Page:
The relationship between perceived job insecurity and workers’ psychological well-being has been studied in various aspects. Overall, job insecurity is associated with lower psychological well-being (Sverke & Hellgren, 2002; Dekker & Schaufeli, 2011). De Witte (1999) found that women were less subject to the harmful consequences of job insecurity than men. In accordance with the psychological contract theory, temporary employees suffer less from psychological effects of job insecurity than permanent employees (De Cuyper & Hans[ĘÂÂ1] De Witte, 2010). Quantitative job insecurity (the continuity of one’s employment) has been shown to have stronger negative consequences for workers’ psychological well-being than qualitative job insecurity (the existence of important job features) (Hellgren & Sverke, 1999). Roskies and Louis-Guerin (1990) indicated the difference between chronic, ambiguous job insecurity and job insecurity associated with firms in acute crisis. In the former case, workers were more worried about qualitative job insecurity while in the latter case, quantitative insecurity mattered more. Self-reported minor psychiatric morbidity was higher among those who lost job security; besides, the residual negative effects for those who gained job security were also observed (Ferrie, Shipley, Stansfeld, & Marmot 2002).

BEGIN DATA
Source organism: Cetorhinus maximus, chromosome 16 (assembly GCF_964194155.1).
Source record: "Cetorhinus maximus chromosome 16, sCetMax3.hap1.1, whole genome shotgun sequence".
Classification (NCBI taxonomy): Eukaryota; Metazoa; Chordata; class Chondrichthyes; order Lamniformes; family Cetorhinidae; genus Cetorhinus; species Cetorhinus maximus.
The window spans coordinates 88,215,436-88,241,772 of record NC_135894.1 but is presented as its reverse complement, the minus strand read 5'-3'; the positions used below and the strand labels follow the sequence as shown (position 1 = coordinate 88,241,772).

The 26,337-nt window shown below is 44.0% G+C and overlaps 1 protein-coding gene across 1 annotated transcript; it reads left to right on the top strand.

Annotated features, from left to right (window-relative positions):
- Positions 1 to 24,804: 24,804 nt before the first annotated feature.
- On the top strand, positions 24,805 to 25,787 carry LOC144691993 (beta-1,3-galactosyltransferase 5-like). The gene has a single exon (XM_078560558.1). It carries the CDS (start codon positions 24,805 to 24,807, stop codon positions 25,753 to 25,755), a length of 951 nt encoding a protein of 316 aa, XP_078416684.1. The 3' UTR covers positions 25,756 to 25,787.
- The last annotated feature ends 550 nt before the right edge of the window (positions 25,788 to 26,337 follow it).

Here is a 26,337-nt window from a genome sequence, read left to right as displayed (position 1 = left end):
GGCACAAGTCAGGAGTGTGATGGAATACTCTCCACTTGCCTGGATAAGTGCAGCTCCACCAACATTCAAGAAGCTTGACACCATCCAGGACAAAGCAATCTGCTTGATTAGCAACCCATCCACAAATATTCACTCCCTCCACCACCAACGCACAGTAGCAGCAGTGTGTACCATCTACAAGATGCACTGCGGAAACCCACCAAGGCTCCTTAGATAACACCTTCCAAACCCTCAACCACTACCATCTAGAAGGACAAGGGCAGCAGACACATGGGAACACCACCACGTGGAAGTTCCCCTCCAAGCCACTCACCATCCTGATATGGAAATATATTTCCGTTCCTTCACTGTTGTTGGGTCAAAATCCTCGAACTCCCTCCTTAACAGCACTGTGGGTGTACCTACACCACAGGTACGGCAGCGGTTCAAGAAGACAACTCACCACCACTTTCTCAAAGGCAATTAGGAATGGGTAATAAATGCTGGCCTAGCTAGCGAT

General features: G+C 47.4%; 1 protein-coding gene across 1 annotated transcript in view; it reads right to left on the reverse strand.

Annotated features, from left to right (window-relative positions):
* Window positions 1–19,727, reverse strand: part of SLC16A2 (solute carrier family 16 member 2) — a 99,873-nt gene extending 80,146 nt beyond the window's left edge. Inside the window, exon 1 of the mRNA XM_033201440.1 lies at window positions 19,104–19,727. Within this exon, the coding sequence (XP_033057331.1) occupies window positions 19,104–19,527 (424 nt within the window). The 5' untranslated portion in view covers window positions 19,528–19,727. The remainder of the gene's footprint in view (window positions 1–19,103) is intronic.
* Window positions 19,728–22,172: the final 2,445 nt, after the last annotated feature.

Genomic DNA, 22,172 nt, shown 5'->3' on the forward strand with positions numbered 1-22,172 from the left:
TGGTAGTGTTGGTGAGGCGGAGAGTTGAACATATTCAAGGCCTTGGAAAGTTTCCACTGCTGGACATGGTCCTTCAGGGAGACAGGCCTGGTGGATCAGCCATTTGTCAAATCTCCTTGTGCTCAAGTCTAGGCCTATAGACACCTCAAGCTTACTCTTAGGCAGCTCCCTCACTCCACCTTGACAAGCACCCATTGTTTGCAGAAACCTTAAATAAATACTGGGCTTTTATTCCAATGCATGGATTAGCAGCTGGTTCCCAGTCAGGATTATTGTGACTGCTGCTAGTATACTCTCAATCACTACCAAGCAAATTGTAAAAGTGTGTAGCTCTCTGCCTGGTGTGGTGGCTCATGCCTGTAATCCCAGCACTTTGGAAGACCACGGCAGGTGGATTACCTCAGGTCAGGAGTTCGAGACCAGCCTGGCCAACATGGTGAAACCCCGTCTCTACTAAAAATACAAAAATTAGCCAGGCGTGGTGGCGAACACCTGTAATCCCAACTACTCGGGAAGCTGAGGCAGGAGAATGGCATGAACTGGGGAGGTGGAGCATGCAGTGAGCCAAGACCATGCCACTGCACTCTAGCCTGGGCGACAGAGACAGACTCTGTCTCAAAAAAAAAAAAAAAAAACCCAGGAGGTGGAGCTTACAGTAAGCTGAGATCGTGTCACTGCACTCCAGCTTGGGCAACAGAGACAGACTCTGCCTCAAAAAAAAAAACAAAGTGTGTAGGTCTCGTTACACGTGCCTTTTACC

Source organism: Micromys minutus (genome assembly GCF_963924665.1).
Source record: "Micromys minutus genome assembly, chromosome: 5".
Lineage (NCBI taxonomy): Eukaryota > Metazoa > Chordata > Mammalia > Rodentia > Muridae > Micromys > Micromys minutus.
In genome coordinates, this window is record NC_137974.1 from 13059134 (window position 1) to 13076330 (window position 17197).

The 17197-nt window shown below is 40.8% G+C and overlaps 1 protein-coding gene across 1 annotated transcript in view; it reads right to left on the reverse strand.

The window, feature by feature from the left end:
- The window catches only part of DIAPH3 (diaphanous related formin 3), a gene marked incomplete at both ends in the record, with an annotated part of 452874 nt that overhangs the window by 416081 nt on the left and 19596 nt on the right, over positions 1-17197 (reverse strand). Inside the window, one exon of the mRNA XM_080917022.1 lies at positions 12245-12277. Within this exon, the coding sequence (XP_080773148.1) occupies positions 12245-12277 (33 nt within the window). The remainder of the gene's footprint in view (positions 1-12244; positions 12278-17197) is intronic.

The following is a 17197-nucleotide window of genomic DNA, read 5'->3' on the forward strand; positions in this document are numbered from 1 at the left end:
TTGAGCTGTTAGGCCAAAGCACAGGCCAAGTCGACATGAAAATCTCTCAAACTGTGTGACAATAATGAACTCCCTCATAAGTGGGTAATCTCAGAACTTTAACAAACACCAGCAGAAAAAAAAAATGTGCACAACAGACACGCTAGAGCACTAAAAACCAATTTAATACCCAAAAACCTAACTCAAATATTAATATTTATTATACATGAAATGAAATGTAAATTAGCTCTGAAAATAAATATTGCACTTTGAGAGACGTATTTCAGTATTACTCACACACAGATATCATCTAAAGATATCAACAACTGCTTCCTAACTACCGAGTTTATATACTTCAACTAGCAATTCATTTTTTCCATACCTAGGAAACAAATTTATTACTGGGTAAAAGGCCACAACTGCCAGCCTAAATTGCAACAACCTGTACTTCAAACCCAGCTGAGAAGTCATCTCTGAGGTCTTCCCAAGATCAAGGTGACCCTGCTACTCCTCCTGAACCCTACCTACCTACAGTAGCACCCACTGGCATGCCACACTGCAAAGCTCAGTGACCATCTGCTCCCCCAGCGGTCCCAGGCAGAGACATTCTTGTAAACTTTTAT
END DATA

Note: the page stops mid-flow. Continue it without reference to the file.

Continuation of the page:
However, little research has been done on the difference in psychological consequences of job insecurity for manual and non-manual labor workers. A meta-analysis by Sverke and Hellgren (2002) showed that the behavioral effects of job insecurity among manual workers are were[V2] more detrimental than among non-manual workers. Orpen (1993) found that security was higher in “safe” managerial jobs among white workers in South Africa than in “unsafe” production jobs among black workers; however, the levels of stress and anxiety were not significantly different between the two groups.